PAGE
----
Carly McAskill is a researcher, visual artist, teacher and writer. She is passionate about the arts and culture, intergenerational pedagogies, research-creation, memory studies, motherline research, feminist pedagogy, arts-based methodology, storytelling, disability and age studies.

As a visual artist, McAskill communicates through intricate mark making using mixed media, drawing, painting and collage. The multi-layered images in her work explore identity through meditation on place, time, presence, and inheritance. McAskill believes in the powers of representation through collage: “the fragments are significant as they become a tool to tell a story and reflect a pattern.” Also, the use of flowers in her work act as metaphorical subject matter that addresses emotions and issues around memory, history and identity.

McAskill holds a Bachelor of Education in the Intermediate/Senior Division with Visual Arts and Religion teachable from Nipissing University (2014-2015), Master of Fine Arts in Visual Arts from York University (2011-2013), Bachelor of Fine Arts in Drawing and Painting from OCAD University (2008-2011) and Bachelor of Arts in Religious Studies from McMaster University (2004-2008). Additionally, McAskill is the recipient of the Alumni of Influence Trailblazer Award (2017) and the Mrs. W.O. Forsyth Award (2011) from Ontario College of Art and Design University.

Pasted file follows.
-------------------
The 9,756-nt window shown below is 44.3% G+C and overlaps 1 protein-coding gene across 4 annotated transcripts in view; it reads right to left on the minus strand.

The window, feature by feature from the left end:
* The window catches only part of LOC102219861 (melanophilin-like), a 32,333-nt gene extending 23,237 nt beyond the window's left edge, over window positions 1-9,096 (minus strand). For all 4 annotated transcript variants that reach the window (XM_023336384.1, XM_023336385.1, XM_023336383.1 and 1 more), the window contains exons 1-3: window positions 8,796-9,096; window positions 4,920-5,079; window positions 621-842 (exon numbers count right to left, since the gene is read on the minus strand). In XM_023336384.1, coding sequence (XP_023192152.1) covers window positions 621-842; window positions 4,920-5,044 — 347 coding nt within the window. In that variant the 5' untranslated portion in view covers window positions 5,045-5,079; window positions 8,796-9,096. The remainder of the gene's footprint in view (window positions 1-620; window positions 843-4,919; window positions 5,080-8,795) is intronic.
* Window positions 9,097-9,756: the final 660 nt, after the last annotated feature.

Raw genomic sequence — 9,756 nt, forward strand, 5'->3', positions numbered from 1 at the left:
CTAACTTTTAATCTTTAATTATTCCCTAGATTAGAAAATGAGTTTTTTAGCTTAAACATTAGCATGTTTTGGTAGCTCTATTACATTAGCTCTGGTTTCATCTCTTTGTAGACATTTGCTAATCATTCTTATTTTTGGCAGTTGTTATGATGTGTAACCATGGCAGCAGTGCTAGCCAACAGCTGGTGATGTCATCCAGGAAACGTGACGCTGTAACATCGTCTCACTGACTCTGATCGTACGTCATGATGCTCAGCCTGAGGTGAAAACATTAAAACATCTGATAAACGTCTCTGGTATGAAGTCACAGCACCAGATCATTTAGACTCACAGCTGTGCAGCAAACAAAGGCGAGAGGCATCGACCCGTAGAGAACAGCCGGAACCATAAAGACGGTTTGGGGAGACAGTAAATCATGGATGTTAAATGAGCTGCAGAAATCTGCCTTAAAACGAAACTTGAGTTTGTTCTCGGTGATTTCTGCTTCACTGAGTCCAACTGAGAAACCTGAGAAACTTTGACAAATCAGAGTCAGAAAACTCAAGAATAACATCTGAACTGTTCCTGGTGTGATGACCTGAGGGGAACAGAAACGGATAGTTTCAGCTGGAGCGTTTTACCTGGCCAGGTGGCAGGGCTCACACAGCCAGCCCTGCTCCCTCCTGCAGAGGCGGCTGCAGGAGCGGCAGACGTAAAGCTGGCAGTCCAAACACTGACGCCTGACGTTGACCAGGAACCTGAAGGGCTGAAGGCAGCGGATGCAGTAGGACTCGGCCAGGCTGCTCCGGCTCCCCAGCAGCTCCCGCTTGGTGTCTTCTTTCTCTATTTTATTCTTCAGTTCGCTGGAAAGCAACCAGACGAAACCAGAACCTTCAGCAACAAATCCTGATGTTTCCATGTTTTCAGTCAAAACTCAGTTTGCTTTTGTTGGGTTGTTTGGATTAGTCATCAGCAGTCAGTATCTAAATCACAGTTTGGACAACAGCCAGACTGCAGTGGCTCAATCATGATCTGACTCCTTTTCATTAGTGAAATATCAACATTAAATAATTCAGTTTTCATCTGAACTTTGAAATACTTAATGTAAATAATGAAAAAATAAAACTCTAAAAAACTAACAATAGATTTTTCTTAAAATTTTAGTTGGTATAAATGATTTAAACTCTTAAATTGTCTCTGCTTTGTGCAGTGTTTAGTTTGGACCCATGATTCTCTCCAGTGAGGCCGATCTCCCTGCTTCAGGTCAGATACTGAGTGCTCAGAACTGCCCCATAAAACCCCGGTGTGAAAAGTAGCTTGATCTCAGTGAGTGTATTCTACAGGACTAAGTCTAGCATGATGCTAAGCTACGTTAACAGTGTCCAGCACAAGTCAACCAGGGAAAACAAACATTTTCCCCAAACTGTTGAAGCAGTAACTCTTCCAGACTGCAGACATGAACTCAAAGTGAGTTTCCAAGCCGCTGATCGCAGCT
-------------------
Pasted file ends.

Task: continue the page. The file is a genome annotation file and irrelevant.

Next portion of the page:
Currently, McAskill is completing her Doctor of Philosophy degree in Communication Studies at Concordia University. She is the recipient of the Ageing + Communication + Technologies (ACT) Doctoral Fellowship and ACT Scholarship for Graz International Summer School SEGGAU. Additionally, Carly received the Faculty of Arts and Social Science Graduate Fellowship in Ethnic Studies and Social Diversity Award, as well as the engAGE Centre for Research on Aging Student Research Competition Award at Concordia University.

McAskill’s current research-creation project uses her art and research background in storytelling, drawing, painting, age and memory studies to lay the foundation for Respite: Sketching Time and Stories of Care with Dementia. It is a Doctoral project that focuses on making deeper connections with respite work, caregiving and dementia.